The Minibar is a liquid analyser pedal, a truly revolutionary stompbox that uses the properties of a liquid to decide the sound of your guitar!
A journey into sound…
Rainger FX are inviting you to take part in an experiment in tone-shaping discovery…. This mini-pedal makes no sound at all until you pour liquid into it – any kind at all – and the various qualities of that liquid decide the amount – and to some degree the quality – of the distortion, and also the amount of treble and bass. What you use to do this is entirely up to you – any sort of mixture you can dream up!
The pedal is simplicity itself; it has a volume knob, and a small watertight container mounted in the top panel; unscrew the lid, get pouring – and analyse! Then, when you’ve got your own unique sound, screw the lid on tightly and you’re ready to go. (Finger tight is fine – but don’t get too forceful as some liquids can give a sticky-ness over time that makes the lid harder to undo) .
To start again with experimenting, just open the lid and wipe out the container with a paper towel. You’ll hear the guitar sound crumble away to nothing, but as the new liquid hits the container the resulting new sound appears.
Some technical stuff…
The conductivity of the guitar’s electrical signal passing through the fluid generally decides the amount of gain, and the opacity (how easily light passes through it) decides the amount of treble and bass. The Minibar often creates satisfying ‘band-pass’ tones – nicely uncompressed, and with plenty of satisfying harmonics and plectrum ‘cluck’.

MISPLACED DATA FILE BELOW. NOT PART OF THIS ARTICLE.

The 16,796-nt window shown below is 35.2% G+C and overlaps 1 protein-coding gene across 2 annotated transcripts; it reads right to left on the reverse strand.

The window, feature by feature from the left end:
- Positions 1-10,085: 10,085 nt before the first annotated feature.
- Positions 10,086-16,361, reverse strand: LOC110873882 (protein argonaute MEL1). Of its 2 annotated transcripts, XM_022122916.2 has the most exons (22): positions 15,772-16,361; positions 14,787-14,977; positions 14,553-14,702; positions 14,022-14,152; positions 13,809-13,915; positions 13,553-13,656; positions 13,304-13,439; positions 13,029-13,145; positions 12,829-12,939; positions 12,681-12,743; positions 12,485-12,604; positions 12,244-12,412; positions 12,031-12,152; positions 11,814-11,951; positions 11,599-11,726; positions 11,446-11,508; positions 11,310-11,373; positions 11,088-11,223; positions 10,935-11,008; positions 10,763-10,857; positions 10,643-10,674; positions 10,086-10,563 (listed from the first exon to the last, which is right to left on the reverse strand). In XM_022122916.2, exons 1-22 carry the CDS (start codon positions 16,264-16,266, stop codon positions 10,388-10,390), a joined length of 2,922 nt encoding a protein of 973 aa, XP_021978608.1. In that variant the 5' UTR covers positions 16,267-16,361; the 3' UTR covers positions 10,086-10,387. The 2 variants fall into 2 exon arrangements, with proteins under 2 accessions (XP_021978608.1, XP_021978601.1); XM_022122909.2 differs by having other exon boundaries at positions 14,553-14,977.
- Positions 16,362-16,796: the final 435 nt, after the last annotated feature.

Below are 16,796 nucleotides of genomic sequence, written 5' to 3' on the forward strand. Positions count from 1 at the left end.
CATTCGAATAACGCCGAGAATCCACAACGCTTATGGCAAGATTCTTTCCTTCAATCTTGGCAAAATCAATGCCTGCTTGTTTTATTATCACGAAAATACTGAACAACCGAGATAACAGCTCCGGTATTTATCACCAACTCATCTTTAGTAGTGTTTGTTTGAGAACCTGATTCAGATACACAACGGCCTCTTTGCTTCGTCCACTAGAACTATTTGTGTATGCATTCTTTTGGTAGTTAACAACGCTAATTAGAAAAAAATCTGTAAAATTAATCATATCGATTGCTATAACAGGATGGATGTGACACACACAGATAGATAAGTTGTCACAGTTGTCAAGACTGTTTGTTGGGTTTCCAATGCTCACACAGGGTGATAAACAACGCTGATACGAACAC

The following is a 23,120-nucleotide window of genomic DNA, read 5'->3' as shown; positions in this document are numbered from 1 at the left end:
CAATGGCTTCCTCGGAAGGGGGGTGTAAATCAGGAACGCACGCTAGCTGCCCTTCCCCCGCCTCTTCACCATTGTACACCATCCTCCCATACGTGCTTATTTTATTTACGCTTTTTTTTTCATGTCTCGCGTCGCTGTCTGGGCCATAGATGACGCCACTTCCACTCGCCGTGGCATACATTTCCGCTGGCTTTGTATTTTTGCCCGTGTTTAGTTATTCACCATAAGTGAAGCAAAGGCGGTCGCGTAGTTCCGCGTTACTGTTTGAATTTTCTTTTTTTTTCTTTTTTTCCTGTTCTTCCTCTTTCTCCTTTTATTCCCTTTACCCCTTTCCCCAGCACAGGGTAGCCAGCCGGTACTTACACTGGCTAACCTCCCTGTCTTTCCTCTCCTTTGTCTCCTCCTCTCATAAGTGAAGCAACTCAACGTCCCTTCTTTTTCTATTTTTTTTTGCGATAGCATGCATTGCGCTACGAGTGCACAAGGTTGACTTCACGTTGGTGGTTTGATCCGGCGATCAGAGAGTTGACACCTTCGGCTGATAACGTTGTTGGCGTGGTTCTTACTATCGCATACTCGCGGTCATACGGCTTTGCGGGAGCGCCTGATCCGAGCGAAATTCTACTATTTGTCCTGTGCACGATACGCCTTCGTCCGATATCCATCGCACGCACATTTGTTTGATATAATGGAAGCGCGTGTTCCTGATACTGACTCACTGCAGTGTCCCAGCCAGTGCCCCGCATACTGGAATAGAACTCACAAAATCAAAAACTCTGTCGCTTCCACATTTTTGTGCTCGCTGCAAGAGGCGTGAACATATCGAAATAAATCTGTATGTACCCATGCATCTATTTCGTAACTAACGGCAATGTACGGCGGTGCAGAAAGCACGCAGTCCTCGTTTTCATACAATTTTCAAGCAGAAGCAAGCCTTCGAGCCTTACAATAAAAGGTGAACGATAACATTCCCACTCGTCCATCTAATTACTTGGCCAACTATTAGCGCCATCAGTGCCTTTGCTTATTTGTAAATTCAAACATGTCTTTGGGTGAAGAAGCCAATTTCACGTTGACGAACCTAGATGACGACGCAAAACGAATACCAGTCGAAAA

Note; the pedal is sold with no liquid in it, and so will make no noise at all – until you do your bit! It’s up to you to go and experiment….
Powered by standard 9v PSU (centre earth), not supplied.
Lid colours may vary.
Anything at all – nothing can be damaged by trying something not so suitable. We’ve found that water-based liquids give similar levels of gain…
However here are some starting points;
De-ionised water (from a hardware store) has great distorted sound. Try adding a few drops of red wine or coffee to tone down the high-end and add bass. Jagermeister has a great dark drive to it. Coca cola has a nice mild overdrive with plenty of lower mids. Nail polish remover sounds good….
*How much liquid shall I pour in?
It’s not that fussy – as long as it’s enough to definitely cover the two screw contacts in the bottom (maybe about six drops?)
*What if I spill liquid onto the pedal – is it dangerous?
Not at all – wipe it off and carry on.
*Is the pedal true bypass?
*Can I add more bass while adding more treble as well?
No – the minibar produces a ‘band-pass’ sound – like a cocked wah but with far less ‘honk’
*I put olive oil into it and it makes no noise at all! What’s going on?!
Yes – weird, that! We don’t fully understand the chemistry going on here, but there are a few liquids that don’t get any kind of response…. Don’t know why – but olive oil seems to be one of them. Remember – this is an experiment!
*Can I increase the gain even more?
We’ve noticed that dissolving salt into the liquid (if it’s possible) enhances the gain. Also possibly bubbles? Or maybe sugar? (Maybe you can discover something else?)
*I’ve noticed that the sound varies a little bit if you shake the pedal…. Why is that?
It’s because as the fluid slops around it may be varying its contact with the metal screws…
*How do I clean out the liquid when changing it?
Just wipe it out with a paper towel or tissue (it only uses a tiny amount of liquid BTW – about six drops is fine!)
*How long can I leave the liquid in for?
I’m not sure! I’ve probably left it in for a month with no change. I guess after a while it may evaporate (though the container is airtight)